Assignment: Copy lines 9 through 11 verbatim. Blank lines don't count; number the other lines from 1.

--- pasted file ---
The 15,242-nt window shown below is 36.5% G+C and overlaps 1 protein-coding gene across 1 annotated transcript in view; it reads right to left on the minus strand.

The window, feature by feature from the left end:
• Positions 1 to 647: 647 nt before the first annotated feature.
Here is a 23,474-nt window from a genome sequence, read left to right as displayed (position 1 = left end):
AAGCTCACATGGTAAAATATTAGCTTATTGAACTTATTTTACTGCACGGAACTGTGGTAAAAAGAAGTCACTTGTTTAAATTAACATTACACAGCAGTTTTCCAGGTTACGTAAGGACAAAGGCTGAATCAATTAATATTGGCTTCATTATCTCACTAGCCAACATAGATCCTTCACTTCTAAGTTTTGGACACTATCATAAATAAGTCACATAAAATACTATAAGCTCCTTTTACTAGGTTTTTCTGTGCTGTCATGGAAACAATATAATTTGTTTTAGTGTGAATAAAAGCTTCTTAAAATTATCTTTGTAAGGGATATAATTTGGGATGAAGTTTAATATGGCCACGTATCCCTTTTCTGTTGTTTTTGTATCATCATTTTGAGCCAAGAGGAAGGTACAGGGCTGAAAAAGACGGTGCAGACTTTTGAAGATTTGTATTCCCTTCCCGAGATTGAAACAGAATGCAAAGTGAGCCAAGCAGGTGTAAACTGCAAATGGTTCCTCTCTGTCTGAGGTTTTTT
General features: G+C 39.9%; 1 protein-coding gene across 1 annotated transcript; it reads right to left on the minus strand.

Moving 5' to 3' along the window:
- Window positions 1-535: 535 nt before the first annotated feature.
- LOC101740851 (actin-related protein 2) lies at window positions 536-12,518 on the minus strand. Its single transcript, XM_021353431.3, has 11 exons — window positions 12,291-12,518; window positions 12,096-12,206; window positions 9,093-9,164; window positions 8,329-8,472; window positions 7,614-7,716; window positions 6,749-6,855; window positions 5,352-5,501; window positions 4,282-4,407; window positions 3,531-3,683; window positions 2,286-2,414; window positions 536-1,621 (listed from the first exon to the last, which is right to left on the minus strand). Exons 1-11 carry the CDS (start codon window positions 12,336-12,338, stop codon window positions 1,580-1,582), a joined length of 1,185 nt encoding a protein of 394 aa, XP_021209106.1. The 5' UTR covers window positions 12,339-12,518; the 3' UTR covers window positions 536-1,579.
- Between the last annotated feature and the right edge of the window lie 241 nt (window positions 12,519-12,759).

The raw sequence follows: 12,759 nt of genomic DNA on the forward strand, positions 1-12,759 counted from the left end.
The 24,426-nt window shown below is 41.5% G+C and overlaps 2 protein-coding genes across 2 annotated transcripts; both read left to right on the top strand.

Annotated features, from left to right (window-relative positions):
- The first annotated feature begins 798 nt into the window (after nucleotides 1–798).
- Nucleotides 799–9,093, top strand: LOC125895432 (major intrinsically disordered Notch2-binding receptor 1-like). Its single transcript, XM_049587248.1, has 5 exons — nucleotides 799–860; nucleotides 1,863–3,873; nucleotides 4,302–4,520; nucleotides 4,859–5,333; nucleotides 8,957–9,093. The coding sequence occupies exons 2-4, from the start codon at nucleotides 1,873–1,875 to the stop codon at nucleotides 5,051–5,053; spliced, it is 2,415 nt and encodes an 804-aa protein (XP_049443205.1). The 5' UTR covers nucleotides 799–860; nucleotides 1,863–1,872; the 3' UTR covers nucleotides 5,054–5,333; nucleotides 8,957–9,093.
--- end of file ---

- LOC101740851 (actin-related protein 2) lies at window positions 536-12,518 on the minus strand. Its single transcript, XM_021353431.3, has 11 exons — window positions 12,291-12,518; window positions 12,096-12,206; window positions 9,093-9,164; window positions 8,329-8,472; window positions 7,614-7,716; window positions 6,749-6,855; window positions 5,352-5,501; window positions 4,282-4,407; window positions 3,531-3,683; window positions 2,286-2,414; window positions 536-1,621 (listed from the first exon to the last, which is right to left on the minus strand). Exons 1-11 carry the CDS (start codon window positions 12,336-12,338, stop codon window positions 1,580-1,582), a joined length of 1,185 nt encoding a protein of 394 aa, XP_021209106.1. The 5' UTR covers window positions 12,339-12,518; the 3' UTR covers window positions 536-1,579.
- Between the last annotated feature and the right edge of the window lie 241 nt (window positions 12,519-12,759).

The raw sequence follows: 12,759 nt of genomic DNA on the forward strand, positions 1-12,759 counted from the left end.